In today’s article we will discuss the nature of Matter in detail.
Nature of Matter
You are already familiar with the term matter from your earlier classes. Anything which had mass and occupies space is called matter.
Everything ground us, for example, Book, pen, pencil, water, air, all living beings etc. are composed of matter. You know that they have mass and they occupy space.
You are also aware that matter can exist in three physical states viz. solid, liquid and gas. The constituent particles of matter in these three states can be represented as shown in Fig (Upper) In solids, these particles are held very close to each other in an orderly fashion and there is not much freedom of movement. In liquids, the particles are close to each other but they can move around.
However, in gases, the particles are far apart as compared to those present in solid or liquid states and their movement is easy and fast. Because of such arrangement of particles, different states of matter exhibit the following characteristics :
- Solids have definite volume and definite shape.
- liquids have definite volume but not the definite shape. They take the shape of the container in which they are placed.
- Gases have neither definite volume nor definite shape. They completely occupy the container in which they are placed.
These three states of matter are interconvertible by changing the conditions of temperature and pressure.
On heating a solid usually changes to a liquid and the liquid on further heating Changes to the gaseous (or vapour) state. In the reverse process, a gas on cooling liquifies to the liquid and the liquid on further cooling freezes to the solid.
At the macroscopic or bulk level, matter can be classified as mixtures or pure Substances. These can be further sub-divided as shown in Following Fig.
Many of the substances present around you are mixtures. For example,sugar solution in water, air, tea etc. are all mixtures. A mixture contains two or more substances present in it (in any ratio) which are called its components A mixture may be homogeneous or heterogeneous. In a homogeneous mixture, the components completely mix with each other and its composition is uniform throughout Sugar solution, and air are thus, the examples of homogeneous mixtures. In contrast to this, in heterogeneous mixtures, the composition is not uniform throughout and sometimes the different components can be observed.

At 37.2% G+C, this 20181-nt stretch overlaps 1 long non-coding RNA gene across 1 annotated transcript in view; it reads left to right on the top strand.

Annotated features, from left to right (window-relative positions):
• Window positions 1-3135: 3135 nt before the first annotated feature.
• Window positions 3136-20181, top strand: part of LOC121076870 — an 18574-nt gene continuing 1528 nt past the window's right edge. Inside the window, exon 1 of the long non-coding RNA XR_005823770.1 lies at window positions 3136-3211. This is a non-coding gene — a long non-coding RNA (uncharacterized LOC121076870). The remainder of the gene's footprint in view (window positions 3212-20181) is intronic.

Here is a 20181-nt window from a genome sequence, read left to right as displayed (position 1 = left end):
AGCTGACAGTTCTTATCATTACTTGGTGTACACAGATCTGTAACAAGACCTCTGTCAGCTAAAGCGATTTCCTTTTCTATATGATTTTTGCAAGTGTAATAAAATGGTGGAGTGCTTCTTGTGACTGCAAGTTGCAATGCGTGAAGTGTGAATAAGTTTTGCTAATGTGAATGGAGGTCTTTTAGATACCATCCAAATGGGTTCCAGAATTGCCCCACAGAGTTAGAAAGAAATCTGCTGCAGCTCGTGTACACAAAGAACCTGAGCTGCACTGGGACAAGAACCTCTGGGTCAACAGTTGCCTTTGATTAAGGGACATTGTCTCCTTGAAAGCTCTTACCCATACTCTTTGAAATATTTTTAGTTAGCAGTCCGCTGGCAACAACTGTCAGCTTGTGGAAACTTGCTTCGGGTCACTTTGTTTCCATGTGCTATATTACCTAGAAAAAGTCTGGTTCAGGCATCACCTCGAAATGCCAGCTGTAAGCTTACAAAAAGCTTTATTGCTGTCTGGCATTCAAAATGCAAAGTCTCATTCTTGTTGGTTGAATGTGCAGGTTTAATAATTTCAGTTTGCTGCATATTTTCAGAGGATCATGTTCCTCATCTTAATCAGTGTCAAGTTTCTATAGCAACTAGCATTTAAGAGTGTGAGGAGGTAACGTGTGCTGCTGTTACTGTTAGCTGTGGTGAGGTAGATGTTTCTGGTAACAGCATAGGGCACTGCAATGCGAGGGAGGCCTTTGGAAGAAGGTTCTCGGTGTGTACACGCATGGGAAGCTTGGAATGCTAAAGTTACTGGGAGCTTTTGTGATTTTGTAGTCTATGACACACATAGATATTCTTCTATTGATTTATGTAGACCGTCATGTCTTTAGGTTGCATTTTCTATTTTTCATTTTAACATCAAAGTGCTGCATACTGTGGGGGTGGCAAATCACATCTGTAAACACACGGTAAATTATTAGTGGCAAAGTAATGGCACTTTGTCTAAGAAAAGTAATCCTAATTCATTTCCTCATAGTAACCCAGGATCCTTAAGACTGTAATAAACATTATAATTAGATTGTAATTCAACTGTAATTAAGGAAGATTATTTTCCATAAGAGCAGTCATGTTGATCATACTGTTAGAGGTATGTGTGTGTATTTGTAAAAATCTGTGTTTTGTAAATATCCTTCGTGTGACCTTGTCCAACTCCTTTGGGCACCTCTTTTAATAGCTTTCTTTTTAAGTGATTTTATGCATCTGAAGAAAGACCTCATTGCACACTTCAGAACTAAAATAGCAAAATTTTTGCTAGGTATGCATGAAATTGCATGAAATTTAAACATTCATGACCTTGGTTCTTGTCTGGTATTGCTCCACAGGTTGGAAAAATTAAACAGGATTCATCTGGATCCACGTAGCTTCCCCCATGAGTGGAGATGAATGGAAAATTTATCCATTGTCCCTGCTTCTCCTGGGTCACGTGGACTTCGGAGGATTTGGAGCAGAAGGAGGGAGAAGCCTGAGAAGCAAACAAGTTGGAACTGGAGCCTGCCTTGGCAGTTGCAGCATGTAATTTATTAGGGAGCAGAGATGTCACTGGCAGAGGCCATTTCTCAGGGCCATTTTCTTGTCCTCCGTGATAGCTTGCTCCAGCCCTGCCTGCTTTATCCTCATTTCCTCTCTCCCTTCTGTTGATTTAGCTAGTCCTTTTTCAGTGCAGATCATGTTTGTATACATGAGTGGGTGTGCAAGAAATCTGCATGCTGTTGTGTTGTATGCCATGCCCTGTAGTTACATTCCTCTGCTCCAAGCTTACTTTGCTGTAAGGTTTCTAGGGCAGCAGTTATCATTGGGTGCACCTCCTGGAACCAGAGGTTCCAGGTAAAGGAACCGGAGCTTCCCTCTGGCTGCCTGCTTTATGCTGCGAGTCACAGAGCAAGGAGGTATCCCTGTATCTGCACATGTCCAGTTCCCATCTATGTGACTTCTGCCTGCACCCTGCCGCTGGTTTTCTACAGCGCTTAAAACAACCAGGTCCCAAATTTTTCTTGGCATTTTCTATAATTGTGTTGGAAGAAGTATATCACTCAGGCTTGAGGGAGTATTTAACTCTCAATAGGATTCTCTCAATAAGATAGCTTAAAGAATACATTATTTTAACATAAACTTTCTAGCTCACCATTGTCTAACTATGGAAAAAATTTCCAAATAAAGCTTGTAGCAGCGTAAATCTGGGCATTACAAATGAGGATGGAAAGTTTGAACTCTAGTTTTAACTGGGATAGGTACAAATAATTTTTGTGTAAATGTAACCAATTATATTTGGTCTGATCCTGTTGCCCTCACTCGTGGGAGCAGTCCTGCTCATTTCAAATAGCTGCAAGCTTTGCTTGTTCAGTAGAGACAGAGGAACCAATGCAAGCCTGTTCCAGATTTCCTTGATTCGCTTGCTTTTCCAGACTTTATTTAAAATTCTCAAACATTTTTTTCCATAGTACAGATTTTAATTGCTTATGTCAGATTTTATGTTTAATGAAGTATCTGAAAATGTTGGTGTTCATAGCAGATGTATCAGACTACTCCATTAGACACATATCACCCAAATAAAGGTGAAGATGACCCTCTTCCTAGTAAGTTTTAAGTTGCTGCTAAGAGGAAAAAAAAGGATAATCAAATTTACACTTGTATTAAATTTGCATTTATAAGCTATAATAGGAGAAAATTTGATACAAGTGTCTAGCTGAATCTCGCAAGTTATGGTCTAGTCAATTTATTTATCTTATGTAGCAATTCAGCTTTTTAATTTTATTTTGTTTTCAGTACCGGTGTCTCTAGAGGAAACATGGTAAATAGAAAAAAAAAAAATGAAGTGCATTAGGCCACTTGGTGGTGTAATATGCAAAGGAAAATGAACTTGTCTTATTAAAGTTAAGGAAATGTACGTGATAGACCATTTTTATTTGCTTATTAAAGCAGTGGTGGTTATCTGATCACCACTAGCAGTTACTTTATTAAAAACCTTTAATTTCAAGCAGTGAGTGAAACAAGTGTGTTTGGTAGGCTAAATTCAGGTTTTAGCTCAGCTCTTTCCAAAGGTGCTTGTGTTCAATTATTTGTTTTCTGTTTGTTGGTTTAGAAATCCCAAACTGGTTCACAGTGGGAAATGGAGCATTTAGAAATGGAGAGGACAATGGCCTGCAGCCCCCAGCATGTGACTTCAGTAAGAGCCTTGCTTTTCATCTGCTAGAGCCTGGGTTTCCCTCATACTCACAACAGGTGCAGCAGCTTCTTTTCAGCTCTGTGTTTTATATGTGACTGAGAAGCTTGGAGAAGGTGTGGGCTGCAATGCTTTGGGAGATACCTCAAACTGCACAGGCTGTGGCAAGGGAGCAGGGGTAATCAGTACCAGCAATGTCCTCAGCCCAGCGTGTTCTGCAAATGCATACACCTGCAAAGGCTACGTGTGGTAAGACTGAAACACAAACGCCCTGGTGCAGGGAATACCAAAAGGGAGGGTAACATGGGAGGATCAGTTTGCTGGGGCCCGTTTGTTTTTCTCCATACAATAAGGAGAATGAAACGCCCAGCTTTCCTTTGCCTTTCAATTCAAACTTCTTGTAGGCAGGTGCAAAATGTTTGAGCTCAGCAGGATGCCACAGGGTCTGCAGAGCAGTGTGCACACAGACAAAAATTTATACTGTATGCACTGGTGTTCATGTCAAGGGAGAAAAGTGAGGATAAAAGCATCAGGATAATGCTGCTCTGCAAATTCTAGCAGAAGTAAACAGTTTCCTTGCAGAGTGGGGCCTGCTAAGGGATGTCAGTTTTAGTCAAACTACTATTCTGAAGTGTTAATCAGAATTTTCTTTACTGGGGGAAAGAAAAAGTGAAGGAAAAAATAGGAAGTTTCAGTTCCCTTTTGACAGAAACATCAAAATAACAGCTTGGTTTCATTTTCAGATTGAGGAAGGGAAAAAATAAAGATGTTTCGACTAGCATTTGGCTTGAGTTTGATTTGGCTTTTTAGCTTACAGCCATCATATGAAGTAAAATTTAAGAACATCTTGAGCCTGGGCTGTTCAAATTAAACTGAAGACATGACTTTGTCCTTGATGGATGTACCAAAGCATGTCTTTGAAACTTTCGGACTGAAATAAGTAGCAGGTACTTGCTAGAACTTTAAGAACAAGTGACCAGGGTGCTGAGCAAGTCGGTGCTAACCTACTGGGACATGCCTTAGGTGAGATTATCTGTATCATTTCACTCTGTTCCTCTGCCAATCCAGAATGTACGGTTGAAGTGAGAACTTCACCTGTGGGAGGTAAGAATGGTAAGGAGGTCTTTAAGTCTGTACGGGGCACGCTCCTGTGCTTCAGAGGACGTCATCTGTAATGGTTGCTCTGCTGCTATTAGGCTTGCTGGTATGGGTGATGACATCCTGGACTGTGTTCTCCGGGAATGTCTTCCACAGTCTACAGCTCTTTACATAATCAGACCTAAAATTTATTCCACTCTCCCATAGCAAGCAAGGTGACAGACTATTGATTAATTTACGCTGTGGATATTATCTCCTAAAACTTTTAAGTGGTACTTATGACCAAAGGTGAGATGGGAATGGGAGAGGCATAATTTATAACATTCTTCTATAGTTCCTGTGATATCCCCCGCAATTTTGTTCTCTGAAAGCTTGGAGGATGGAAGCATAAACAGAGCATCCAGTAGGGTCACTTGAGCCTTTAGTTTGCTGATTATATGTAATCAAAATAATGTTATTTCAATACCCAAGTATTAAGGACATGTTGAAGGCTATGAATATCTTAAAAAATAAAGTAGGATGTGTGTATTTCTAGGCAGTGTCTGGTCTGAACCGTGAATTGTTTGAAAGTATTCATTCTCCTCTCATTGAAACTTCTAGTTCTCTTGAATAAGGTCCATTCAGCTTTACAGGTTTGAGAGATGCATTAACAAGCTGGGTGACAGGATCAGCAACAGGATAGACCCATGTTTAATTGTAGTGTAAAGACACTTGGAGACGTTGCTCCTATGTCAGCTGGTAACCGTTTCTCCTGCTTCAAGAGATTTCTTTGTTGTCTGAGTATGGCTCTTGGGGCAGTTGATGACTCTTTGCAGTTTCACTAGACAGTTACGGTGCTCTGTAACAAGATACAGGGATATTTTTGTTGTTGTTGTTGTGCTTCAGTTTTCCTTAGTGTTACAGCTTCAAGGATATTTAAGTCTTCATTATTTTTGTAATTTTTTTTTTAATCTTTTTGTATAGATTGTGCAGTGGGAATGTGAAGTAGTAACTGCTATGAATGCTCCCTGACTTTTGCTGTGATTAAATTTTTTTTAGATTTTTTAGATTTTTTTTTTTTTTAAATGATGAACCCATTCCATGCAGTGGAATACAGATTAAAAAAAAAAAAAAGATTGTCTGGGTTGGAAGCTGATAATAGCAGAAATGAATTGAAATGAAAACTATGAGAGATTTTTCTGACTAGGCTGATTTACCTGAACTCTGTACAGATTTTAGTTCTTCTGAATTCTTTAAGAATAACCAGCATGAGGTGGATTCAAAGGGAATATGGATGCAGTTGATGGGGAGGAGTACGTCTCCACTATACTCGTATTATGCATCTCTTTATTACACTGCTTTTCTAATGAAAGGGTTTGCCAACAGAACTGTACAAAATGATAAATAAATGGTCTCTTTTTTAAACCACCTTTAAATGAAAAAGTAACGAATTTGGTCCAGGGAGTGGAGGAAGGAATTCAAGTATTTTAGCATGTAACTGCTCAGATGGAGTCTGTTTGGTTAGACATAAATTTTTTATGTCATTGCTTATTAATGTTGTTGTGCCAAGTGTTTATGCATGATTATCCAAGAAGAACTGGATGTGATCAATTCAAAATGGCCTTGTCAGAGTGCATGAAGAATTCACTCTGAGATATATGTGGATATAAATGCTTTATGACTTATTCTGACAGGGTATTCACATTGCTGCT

For example, the mixtures of salt and sugar, gains and pulses along with some dirt (often stone) pieces, are heterogeneous mixtures, You can think of many more examples of mixtures which you come across in the daily life. It is worthwhile to mention here that the components of a mixture can be separated by using physical methods such as simple hand picking, filtration, crystallisation, distillation etc.
Pure substances have characteristics different from the mixtures. They have fixed composition, whereas mixtures may contain Components in any ratio and their composition is variable. Copper, silver, gold, water, glucose are some examples of pure substances. Glucose contains carbon, hydrogen and oxygen in a fixed ratio and thus, like all other pure substances has a fixed composition. Also, the constituents of pure substances cannot be separated by simple physical methods
Pure substances can be further classified into elements and compounds An element consists of only one type of particles These particles may be atoms or molecules. You may be familiar with atoms and molecules from the previous classes however, you will be studying about them in detail in Future Posts. Sodium, copper, silver, hydrogen, oxygen etc. are some examples of elements.
They all contain atoms of one type. However, the atoms of different elements are different in nature Some elements such as sodium or copper, contain single atoms held together as their constituent particles whereas in some others, two or more atoms combine to give molecules of the element Thus, hydrogen, nitrogen and oxygen gases consist of molecules in which two atom combine to give their respective molecules. This is illustrated an Fig (Above).
when two or more atoms of different elements combine, the molecule of a compound is obtained. The examples of some compounds are water, ammonia, carbon, dioxide, sugar etc. The molecules of water and carbon dioxide are represented in above Fig…
|A depiction of molecules of water and carbon dioxide|
You have seen above that a water molecule comprises two hydrogen atoms and one oxygen atom. Similarly, a molecule of carbon dioxide contains two oxygen atoms combined with one carbon atom. Thus, the atoms of different elements are present in a compound in a fixed and definite ratio and this ratio is characteristic of a particular compound. Also, the properties of a compound are different from those of its constituent elements.
For example, hydrogen and oxygen are gases whereas the compound formed by their combination i.e., water is a liquid. It is interesting to note that hydrogen burns with a pop sound and oxygen is a supporter of combustion, but water is used as a fire extinguisher.
Moreover, the constituents of a compound cannot be separated into simpler substances by physical methods. They can be separated by chemical methods.
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